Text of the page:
In my article on Mad imitations in Alter Ego #86 I make no secret of the fact that I am a huge fan of the work of Bill Overgard. Overgard is one of those Caniff-inspired artists, who could make the comic page swing if he wanted to. For Joe Kubert and Norman Maurer's Whack he did some of the best and spot on comic strip parodies this side of Bill Elder. Soon after doing those he took over the Saint newspaper strip (daily and sunday). The strip was started by Mike Roy, who used lot's of assistants, including Jack Davis in 1950. after Roy, the strip was drawn by an artist I am not familiar with. And then for about six years Overgard took over. Apparently he was recommended for that job by Caniff himself.

Which makes it extra sad that he didn't do a good job of it. This was not the Overgard I loved and admired from Whack. I have many samples from this strip, but I can can be bothered to scan them. I do have a lot of the earlier strips from the late forties, whih I will scan sometime. But for now I have a few Sundays from the period after Overgard. For about a year the strip was drawn by Doug Wildey and he did a great job. Wildey (another Caniff-inspired artist) was mainly working comic books at that point and had not yet gotten hung up about photo realism as much as he would later. In comics h minly did westerns, but here in The Saint he really sines. These are four seperate Sundays, so don't expect to be able to follow the story. My collection if these is spotty, but I would love to read a longer sequence if I could.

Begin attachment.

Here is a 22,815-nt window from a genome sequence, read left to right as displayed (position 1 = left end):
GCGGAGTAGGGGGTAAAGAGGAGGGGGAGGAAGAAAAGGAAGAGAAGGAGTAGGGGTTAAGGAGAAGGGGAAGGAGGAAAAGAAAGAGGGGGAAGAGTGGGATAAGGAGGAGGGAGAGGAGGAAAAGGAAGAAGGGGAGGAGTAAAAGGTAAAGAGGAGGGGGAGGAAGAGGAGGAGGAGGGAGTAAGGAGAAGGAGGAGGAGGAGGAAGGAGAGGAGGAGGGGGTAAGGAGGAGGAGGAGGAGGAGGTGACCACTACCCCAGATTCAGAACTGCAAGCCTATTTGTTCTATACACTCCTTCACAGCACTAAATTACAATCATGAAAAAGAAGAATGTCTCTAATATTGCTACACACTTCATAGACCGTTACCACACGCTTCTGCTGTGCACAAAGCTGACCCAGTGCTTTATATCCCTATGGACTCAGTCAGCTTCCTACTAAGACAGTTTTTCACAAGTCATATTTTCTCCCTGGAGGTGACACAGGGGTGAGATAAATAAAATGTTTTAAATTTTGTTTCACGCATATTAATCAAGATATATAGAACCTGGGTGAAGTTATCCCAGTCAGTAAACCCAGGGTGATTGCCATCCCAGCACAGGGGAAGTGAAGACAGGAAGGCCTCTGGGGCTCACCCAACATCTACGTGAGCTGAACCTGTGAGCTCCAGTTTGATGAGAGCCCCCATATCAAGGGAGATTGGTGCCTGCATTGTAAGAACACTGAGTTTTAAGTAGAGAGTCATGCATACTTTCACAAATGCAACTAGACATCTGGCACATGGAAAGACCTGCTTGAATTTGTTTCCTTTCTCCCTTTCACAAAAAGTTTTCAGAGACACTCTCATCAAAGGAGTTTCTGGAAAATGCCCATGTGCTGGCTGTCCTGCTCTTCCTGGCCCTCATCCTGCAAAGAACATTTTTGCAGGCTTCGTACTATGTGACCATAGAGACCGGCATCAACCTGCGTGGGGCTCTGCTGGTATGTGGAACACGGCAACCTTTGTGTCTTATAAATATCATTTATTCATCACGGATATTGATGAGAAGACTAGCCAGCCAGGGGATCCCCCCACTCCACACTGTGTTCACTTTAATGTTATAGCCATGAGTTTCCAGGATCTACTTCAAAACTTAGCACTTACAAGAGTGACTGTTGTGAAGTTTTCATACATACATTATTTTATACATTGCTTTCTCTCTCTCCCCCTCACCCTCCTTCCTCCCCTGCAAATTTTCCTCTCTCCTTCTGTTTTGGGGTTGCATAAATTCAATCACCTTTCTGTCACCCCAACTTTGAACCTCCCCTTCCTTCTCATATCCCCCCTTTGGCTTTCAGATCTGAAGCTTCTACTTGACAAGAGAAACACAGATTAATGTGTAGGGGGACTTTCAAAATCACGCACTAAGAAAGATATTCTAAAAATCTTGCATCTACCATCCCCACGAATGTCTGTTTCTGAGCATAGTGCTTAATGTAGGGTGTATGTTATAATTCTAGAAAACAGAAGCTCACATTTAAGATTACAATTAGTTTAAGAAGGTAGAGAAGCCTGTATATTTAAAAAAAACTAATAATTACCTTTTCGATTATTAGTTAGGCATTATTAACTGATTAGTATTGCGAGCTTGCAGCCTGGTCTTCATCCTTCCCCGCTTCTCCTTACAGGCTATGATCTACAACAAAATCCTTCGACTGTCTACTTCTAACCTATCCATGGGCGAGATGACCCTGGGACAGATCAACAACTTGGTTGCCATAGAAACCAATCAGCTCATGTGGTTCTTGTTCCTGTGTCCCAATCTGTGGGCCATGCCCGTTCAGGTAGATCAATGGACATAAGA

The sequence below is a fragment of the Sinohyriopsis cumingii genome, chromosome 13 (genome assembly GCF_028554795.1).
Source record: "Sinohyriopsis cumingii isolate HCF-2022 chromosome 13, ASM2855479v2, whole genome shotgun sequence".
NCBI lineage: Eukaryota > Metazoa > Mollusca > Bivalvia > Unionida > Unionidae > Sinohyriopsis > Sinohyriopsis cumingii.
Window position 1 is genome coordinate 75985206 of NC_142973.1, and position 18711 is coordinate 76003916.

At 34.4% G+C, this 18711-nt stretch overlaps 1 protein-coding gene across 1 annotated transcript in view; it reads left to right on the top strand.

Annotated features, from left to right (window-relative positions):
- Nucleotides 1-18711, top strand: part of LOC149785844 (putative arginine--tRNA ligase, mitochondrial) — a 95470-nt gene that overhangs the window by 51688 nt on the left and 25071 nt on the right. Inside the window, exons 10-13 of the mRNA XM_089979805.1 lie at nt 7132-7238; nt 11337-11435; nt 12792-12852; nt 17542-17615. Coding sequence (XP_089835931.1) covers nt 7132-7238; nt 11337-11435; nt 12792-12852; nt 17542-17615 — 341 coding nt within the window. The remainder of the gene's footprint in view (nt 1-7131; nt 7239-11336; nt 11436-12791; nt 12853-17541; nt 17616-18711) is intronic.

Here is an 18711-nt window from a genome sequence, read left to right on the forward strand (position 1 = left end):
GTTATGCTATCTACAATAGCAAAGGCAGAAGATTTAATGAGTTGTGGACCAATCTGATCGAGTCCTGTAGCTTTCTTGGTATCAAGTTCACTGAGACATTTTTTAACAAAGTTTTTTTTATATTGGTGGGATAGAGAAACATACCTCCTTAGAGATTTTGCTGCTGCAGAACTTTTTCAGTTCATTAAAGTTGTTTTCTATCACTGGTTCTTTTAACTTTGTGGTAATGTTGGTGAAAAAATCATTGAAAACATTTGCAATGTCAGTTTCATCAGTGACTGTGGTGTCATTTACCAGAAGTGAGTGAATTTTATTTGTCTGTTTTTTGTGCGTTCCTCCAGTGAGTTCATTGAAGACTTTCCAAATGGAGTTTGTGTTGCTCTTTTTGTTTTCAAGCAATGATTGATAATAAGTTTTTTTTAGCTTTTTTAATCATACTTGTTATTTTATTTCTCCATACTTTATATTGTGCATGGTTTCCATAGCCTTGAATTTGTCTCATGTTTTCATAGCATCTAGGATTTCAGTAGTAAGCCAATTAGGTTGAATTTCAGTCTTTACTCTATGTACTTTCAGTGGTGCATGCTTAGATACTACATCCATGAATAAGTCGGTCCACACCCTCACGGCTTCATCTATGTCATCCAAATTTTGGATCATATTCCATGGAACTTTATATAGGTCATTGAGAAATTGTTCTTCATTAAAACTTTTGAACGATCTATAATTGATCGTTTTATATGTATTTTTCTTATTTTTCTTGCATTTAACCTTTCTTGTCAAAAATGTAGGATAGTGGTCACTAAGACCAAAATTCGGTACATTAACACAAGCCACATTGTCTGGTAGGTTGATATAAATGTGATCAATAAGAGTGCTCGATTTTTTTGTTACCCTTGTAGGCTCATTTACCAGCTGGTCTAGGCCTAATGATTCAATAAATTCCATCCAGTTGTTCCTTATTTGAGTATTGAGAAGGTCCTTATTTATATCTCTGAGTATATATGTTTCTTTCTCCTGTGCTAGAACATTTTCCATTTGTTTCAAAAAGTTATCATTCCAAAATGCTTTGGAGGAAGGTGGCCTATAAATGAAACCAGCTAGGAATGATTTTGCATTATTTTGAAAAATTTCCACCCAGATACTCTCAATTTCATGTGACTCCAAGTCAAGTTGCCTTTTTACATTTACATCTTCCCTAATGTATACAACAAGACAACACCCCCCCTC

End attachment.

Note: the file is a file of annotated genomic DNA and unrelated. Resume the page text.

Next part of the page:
May 28 1961:

July 9 1961:

July 16 1961

Aug 6 1961:

Tuesday, October 27, 2009

I Just Can't Stay Silent

Tuesday Comic Strip Day.

I said there'd be more. If there is ever going to be a book of the more than 200 Sundays Al Jaffee did of this strip, the toppers should be included. What impresses me is the fact that he did this many (plus about a thousand dailies) he is suddenly catapulted to the pole position of the ten or twenty most creative and imortant cartoonists of his age. It has always bothered me that all Mad artists have sort of disappeared into anonimity because of their association with the magazine. The Not Yet Ready For Prime Time Players all recieved induvidual status as actors and comedians despite their start at SNL. Mad's Maddest Artists were always a group rather than individuals, with Sergio Aragones and Jack Davis possible being the only one to create a name for themself apart from that (by producing twice as much). Compare that to current sometime Mad artists such as Bob Staake.

Maybe my old friend Mike Lynch can think of something to rectify the situation. ow about a huge New York exhibition about Mad artist such as Jaffee, Aragones, Edwing, Martin, King, Berg, Davis, Torres, Drucker, Clarke (what a huge talent he was and mostly ignored outide of Mad) honoring their careers inside and out of Mad.

And man, what I woudn't give to meet the surviving members of that group. For me comic collecting and even my career as a humorist stated with Feldstein's Mad. Oh, oh,oh, let's have Dave Letterman open the exhibition. Heck, he may even pay for it.

July 9 1961

July 16 1961:

Monday, October 26, 2009

Tall Jaffee

Monday Cartoon Day.

Slowly resuming scheduling as normal. I have many more color samples of Al Jaffee's marvelous silent gag strip, but I am just as glad to share black and white samples. This strip typifies the early sixties 'modern' cartoon style and sensibillities that are the the core of this blog. I don't think I will stop sharing these until all Sundays and dailies are 'liberated'.